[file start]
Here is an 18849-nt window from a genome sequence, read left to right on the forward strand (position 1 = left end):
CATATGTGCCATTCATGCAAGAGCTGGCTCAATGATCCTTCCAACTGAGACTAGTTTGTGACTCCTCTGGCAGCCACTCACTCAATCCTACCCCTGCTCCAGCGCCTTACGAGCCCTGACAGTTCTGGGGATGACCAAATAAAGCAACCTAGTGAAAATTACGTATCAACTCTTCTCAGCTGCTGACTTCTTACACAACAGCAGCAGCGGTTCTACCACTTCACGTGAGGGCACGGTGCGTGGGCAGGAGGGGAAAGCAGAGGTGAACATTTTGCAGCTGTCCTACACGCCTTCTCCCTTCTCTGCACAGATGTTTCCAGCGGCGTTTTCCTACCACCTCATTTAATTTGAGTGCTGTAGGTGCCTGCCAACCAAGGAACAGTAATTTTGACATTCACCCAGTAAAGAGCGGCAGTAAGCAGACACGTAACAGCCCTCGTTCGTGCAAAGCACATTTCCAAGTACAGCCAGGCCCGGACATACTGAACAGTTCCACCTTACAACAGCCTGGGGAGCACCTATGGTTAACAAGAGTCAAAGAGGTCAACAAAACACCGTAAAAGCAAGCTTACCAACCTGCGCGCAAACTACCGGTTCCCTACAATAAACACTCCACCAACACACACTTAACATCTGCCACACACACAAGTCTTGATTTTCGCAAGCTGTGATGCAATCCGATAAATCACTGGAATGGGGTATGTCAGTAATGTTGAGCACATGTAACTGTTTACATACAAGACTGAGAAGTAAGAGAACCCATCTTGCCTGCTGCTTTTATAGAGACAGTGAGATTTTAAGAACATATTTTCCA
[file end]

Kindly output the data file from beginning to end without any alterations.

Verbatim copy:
Here is an 18849-nt window from a genome sequence, read left to right on the forward strand (position 1 = left end):
CATATGTGCCATTCATGCAAGAGCTGGCTCAATGATCCTTCCAACTGAGACTAGTTTGTGACTCCTCTGGCAGCCACTCACTCAATCCTACCCCTGCTCCAGCGCCTTACGAGCCCTGACAGTTCTGGGGATGACCAAATAAAGCAACCTAGTGAAAATTACGTATCAACTCTTCTCAGCTGCTGACTTCTTACACAACAGCAGCAGCGGTTCTACCACTTCACGTGAGGGCACGGTGCGTGGGCAGGAGGGGAAAGCAGAGGTGAACATTTTGCAGCTGTCCTACACGCCTTCTCCCTTCTCTGCACAGATGTTTCCAGCGGCGTTTTCCTACCACCTCATTTAATTTGAGTGCTGTAGGTGCCTGCCAACCAAGGAACAGTAATTTTGACATTCACCCAGTAAAGAGCGGCAGTAAGCAGACACGTAACAGCCCTCGTTCGTGCAAAGCACATTTCCAAGTACAGCCAGGCCCGGACATACTGAACAGTTCCACCTTACAACAGCCTGGGGAGCACCTATGGTTAACAAGAGTCAAAGAGGTCAACAAAACACCGTAAAAGCAAGCTTACCAACCTGCGCGCAAACTACCGGTTCCCTACAATAAACACTCCACCAACACACACTTAACATCTGCCACACACACAAGTCTTGATTTTCGCAAGCTGTGATGCAATCCGATAAATCACTGGAATGGGGTATGTCAGTAATGTTGAGCACATGTAACTGTTTACATACAAGACTGAGAAGTAAGAGAACCCATCTTGCCTGCTGCTTTTATAGAGACAGTGAGATTTTAAGAACATATTTTCCA